Mom was intolerant of ‘bangs’ hanging in your eyes, or even touching your eyebrows. This grievous error was generally spotted from across the dinner table. She’s glare at us then say it was time to ‘cut your bangs’. I’d start the whining and snivelling immediately. Once the dishes were cleared it was time to sit in a chair near the kitchen sink with a towel draped around the neck. She’d start with ensuring the bangs were wet, then proceed to try and cut them straight across. Inevitably they’d be crooked so she’s take another run at it. Then another...and another. Soon my face was a mess of tears intermingled with snot and hair. My bangs would be maybe 1 inch long and still crooked, but I’d be released to find the scotch tape which I’d use to try and tape them down.
Nice Bangs!
The Toni was a real favourite of hers. This treatment always took place in the basement using a cement laundry sink. I can still smell it; there must have been some sort of chemical reaction between the cement and whatever the hell was in that box. She never followed the timing instructions (KD could cook for 20 minutes, no problem). The results were to be expected. Our hair was fried, crispy in fact. I remember times when I could actually snap the ends off. The smell followed us around for days. I’d douse myself with some of her Evening in Paris cologne, which she hid in her dresser drawer.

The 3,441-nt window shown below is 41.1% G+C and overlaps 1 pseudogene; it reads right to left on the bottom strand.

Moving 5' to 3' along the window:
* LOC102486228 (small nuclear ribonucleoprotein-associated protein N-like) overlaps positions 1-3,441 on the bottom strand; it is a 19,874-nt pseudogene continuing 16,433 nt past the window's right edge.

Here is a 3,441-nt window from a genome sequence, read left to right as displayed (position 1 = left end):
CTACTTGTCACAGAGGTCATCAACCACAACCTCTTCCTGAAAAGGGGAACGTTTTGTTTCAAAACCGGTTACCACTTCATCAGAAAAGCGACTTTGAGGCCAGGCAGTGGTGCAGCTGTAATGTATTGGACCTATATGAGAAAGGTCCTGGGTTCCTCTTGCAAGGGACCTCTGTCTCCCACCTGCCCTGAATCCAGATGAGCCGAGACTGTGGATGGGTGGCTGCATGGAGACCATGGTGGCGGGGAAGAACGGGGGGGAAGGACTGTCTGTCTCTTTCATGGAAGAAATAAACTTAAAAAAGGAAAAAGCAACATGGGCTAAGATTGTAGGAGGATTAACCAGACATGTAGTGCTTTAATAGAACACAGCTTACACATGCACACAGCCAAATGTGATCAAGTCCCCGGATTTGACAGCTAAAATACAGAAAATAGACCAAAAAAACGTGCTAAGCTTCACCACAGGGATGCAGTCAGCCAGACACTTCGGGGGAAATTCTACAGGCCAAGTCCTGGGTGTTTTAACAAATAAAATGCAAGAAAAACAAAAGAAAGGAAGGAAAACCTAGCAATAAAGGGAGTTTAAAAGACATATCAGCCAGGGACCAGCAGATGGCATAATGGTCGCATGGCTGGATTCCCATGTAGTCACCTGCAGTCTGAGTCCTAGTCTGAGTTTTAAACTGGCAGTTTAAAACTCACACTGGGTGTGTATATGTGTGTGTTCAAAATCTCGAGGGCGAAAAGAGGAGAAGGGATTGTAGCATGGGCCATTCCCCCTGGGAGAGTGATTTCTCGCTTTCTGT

For whatever reason, sometimes it wasn’t enough to have just a Toni. To calm the frizz, we needed pincurls. This act included winding a piece of hair around her finger then using two bobby pins which she crossed in an x pattern to hold the curl down. Most of the bobby pins had had their plastic ends bit off because she held them her mouth, so when she shoved them across your head they made mini ski trails across your skull. I’m sure this is where I developed my permanent scowl.
I did get her back eventually. After our parents moved into the retirement home, I somehow became her unofficial hairdresser, usually on a Sunday after church. I have even less talent than she did. Mom would get out her plastic box of hairy rollers and picks. I wash her hair in the kitchen sink, with her whining it was too hot or cold, then afterwards I’d attempt to curl her hair. As careful as I was, I sometimes scraped the pick along her skull which resulted in a yelp and a scowl. My silent words to her were always “How do you like it..huh?”